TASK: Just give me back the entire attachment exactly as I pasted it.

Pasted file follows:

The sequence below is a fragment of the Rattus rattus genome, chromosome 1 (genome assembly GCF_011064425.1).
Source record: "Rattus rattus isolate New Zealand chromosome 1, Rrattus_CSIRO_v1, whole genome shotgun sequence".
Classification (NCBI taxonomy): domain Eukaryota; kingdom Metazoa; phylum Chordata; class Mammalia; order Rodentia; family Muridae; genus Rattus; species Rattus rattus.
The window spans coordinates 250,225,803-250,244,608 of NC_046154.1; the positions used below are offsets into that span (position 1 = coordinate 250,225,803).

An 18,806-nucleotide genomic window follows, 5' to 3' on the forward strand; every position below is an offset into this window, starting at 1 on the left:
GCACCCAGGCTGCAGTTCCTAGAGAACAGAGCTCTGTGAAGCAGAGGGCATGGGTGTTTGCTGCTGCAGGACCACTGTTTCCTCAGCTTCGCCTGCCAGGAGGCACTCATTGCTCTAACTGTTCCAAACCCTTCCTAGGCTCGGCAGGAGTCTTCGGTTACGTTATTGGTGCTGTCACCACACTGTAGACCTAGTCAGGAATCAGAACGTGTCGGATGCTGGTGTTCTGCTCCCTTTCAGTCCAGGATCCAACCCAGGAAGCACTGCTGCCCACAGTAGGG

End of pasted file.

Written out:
The sequence below is a fragment of the Rattus rattus genome, chromosome 1 (genome assembly GCF_011064425.1).
Source record: "Rattus rattus isolate New Zealand chromosome 1, Rrattus_CSIRO_v1, whole genome shotgun sequence".
Classification (NCBI taxonomy): domain Eukaryota; kingdom Metazoa; phylum Chordata; class Mammalia; order Rodentia; family Muridae; genus Rattus; species Rattus rattus.
The window spans coordinates 250,225,803-250,244,608 of NC_046154.1; the positions used below are offsets into that span (position 1 = coordinate 250,225,803).

An 18,806-nucleotide genomic window follows, 5' to 3' on the forward strand; every position below is an offset into this window, starting at 1 on the left:
GCACCCAGGCTGCAGTTCCTAGAGAACAGAGCTCTGTGAAGCAGAGGGCATGGGTGTTTGCTGCTGCAGGACCACTGTTTCCTCAGCTTCGCCTGCCAGGAGGCACTCATTGCTCTAACTGTTCCAAACCCTTCCTAGGCTCGGCAGGAGTCTTCGGTTACGTTATTGGTGCTGTCACCACACTGTAGACCTAGTCAGGAATCAGAACGTGTCGGATGCTGGTGTTCTGCTCCCTTTCAGTCCAGGATCCAACCCAGGAAGCACTGCTGCCCACAGTAGGG